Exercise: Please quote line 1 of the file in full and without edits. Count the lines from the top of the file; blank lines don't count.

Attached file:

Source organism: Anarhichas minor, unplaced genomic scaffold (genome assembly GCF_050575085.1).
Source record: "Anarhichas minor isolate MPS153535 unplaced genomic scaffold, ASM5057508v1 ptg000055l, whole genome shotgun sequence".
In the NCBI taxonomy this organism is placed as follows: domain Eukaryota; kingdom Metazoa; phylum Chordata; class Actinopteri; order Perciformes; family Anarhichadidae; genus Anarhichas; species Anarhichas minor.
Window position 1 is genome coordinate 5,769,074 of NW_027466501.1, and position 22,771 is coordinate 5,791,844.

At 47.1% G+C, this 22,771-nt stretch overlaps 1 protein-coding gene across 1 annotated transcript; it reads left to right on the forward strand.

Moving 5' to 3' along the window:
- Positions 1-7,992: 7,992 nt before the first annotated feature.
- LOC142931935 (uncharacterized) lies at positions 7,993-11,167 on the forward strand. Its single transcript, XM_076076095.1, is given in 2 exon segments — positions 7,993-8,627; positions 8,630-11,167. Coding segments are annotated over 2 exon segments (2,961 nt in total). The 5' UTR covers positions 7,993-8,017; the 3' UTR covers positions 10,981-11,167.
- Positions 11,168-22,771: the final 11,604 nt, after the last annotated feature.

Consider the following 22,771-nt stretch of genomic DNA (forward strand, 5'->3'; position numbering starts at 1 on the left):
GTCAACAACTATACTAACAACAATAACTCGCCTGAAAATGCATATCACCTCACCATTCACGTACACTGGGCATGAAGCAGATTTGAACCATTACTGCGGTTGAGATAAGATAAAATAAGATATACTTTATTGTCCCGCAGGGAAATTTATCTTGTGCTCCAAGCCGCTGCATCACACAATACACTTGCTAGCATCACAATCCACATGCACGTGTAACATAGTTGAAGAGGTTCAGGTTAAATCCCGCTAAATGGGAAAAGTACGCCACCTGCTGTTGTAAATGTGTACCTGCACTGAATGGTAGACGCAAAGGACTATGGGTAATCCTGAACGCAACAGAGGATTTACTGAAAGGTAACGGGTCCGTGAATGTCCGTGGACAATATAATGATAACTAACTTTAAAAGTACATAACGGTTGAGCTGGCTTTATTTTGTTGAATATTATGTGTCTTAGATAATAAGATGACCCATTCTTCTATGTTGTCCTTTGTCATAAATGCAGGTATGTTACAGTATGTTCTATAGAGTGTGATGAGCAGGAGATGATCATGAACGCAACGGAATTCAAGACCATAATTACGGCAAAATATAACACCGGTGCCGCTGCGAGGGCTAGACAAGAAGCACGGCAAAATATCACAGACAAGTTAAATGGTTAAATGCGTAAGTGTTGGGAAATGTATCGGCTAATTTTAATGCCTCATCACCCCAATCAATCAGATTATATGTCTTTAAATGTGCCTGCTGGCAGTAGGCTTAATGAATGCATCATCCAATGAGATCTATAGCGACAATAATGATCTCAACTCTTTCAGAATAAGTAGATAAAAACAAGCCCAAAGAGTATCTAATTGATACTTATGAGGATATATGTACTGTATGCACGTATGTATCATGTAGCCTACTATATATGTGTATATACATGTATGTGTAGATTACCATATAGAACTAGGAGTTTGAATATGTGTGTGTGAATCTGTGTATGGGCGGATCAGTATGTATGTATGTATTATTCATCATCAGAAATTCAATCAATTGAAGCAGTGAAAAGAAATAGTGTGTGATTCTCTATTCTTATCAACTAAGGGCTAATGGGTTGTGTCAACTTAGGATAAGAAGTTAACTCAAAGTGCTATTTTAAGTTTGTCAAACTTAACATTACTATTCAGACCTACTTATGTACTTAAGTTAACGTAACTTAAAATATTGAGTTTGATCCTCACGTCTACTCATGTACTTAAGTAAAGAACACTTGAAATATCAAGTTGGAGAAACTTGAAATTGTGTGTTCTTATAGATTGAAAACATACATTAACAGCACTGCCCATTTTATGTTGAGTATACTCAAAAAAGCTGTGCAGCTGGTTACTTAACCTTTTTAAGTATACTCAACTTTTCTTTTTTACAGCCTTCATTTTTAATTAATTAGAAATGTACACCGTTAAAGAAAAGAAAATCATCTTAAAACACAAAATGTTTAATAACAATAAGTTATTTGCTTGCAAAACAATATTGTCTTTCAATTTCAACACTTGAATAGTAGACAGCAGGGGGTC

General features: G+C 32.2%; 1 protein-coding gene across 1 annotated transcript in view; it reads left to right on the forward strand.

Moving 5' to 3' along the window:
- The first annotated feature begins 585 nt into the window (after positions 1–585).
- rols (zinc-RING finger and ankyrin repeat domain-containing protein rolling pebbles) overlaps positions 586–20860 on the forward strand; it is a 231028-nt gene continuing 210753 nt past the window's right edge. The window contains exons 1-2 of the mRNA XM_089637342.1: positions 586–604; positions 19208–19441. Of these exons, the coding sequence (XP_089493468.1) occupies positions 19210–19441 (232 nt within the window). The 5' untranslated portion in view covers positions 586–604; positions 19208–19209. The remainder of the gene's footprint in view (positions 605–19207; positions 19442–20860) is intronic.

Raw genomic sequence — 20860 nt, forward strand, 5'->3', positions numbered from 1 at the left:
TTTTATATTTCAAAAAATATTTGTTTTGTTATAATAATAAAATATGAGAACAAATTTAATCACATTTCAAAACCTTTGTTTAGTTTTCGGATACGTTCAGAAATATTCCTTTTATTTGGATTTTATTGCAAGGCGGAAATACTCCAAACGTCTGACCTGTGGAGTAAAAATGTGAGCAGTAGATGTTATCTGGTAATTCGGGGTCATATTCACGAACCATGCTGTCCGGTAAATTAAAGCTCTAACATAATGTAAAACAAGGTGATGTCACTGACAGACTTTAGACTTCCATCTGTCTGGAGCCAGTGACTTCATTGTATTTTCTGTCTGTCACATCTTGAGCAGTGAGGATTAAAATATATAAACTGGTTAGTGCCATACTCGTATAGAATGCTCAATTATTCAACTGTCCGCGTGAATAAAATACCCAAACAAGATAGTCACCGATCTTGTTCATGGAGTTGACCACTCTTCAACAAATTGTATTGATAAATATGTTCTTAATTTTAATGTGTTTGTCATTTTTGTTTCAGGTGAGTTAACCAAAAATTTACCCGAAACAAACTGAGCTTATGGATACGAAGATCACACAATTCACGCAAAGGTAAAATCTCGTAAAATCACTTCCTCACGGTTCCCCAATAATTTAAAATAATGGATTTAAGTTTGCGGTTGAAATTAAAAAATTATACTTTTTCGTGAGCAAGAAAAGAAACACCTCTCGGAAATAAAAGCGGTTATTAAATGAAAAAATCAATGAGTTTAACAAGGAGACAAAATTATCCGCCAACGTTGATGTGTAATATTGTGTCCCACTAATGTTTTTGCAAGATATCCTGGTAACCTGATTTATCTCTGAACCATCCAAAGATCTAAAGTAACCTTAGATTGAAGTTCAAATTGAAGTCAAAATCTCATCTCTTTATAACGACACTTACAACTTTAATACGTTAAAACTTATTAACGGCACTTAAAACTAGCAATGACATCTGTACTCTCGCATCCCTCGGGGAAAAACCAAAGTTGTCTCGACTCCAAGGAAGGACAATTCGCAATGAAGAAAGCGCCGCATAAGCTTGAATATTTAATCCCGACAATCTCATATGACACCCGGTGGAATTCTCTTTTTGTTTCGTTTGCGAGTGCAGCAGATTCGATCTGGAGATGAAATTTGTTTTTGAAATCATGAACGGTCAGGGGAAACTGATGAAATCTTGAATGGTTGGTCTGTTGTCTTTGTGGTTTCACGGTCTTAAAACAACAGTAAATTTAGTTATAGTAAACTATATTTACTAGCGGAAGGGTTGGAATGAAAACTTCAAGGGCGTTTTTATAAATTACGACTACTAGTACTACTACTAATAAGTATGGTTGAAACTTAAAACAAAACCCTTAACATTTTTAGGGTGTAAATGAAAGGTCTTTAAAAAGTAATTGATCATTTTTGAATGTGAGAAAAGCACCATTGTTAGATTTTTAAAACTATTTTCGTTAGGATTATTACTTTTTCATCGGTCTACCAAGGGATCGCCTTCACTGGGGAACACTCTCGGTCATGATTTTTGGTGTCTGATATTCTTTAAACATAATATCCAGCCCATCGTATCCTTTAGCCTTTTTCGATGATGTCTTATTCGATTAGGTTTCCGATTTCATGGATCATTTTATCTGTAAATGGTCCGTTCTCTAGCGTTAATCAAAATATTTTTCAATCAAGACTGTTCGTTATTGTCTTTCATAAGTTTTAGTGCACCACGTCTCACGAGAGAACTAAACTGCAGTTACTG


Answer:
Source organism: Anarhichas minor, unplaced genomic scaffold (genome assembly GCF_050575085.1).